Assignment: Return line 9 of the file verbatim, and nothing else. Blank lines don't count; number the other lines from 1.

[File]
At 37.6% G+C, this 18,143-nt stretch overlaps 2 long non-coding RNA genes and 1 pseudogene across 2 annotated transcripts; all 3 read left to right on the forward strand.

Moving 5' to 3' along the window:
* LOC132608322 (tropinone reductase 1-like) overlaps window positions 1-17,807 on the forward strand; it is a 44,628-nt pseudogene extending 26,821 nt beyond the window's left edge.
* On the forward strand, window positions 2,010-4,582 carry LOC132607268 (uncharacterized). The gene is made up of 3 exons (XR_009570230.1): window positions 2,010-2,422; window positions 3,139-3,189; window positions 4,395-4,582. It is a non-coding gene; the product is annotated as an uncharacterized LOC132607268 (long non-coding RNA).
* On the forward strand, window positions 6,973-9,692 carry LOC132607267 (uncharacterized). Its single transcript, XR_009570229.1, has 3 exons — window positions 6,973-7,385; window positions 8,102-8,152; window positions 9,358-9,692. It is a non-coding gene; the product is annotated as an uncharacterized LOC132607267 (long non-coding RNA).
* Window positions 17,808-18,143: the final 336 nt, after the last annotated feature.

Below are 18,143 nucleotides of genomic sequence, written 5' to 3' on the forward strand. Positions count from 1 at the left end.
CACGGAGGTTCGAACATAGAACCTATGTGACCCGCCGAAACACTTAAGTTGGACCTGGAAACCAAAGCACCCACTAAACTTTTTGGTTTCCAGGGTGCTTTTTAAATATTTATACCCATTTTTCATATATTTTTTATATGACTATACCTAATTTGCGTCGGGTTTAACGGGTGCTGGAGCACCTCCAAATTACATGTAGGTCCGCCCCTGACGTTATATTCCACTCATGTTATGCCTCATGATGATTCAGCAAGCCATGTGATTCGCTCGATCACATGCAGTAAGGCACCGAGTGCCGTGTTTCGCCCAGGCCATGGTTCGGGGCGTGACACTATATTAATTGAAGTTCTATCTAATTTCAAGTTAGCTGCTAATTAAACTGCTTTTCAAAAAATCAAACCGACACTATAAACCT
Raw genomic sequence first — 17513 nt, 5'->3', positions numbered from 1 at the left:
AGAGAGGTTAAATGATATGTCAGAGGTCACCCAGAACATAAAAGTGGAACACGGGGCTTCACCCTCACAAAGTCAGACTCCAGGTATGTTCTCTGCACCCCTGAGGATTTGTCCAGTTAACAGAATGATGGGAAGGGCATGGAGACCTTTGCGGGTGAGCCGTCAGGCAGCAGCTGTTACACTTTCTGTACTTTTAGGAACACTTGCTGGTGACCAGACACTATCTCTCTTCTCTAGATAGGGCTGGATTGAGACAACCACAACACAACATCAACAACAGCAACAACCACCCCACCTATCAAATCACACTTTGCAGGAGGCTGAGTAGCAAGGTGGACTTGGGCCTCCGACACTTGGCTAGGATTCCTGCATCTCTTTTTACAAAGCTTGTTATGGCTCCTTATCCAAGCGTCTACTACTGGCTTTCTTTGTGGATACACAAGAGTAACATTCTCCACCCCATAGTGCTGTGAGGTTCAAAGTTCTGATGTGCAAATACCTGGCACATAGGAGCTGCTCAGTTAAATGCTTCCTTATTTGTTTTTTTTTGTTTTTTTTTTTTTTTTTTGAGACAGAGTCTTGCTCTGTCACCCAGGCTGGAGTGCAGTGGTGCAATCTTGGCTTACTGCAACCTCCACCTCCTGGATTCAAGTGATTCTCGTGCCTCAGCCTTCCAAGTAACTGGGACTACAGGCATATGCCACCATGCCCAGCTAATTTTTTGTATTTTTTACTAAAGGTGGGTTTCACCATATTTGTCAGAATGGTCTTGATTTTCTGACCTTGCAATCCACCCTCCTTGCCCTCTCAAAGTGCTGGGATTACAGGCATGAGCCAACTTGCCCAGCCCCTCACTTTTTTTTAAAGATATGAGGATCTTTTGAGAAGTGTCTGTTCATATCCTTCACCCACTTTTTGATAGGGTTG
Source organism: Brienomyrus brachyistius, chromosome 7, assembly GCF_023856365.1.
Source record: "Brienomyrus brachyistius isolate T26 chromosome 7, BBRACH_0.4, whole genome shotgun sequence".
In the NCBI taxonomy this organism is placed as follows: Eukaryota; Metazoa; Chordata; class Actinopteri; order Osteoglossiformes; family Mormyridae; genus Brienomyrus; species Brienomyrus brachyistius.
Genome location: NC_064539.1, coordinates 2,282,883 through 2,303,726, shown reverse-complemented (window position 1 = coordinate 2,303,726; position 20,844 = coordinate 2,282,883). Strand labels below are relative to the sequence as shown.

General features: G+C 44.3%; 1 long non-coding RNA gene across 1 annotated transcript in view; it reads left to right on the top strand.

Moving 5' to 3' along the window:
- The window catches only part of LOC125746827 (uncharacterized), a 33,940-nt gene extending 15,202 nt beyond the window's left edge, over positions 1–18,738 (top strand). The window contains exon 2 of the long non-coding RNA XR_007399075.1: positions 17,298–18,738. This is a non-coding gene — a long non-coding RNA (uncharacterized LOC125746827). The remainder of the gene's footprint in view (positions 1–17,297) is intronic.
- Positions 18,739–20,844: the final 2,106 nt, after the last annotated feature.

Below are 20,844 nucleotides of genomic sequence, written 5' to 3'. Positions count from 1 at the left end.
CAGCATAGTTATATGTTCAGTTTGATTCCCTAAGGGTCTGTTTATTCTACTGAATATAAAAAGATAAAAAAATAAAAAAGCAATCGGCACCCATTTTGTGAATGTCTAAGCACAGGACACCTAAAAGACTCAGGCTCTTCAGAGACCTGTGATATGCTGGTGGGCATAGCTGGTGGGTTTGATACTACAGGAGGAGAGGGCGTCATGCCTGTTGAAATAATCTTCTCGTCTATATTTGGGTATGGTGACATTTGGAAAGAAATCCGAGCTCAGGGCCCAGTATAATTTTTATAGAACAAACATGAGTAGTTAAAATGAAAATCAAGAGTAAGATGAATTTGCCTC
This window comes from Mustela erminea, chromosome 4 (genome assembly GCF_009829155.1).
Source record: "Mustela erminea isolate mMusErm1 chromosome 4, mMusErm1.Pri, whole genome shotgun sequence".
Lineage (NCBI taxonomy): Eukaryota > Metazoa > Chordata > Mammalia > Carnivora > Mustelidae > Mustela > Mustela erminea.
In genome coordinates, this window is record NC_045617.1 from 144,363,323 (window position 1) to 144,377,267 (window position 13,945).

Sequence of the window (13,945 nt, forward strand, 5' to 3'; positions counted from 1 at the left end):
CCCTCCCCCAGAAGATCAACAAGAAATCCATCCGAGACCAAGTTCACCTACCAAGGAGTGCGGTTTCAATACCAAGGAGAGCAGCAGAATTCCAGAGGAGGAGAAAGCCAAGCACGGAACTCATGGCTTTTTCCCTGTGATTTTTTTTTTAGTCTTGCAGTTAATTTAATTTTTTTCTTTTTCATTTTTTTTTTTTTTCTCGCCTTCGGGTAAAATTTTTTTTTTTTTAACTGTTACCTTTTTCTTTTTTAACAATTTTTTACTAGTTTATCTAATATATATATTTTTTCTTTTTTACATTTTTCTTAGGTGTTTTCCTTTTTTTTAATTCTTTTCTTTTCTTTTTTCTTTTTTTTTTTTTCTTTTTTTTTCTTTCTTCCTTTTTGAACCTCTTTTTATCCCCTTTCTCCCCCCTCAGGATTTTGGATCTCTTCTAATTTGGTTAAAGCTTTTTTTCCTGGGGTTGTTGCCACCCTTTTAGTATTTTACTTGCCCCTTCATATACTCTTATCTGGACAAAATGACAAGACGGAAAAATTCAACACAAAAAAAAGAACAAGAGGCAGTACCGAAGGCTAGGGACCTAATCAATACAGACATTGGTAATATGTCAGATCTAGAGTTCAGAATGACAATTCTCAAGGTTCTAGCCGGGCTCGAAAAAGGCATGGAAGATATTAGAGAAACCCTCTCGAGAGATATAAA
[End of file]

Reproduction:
Raw genomic sequence first — 17513 nt, 5'->3', positions numbered from 1 at the left: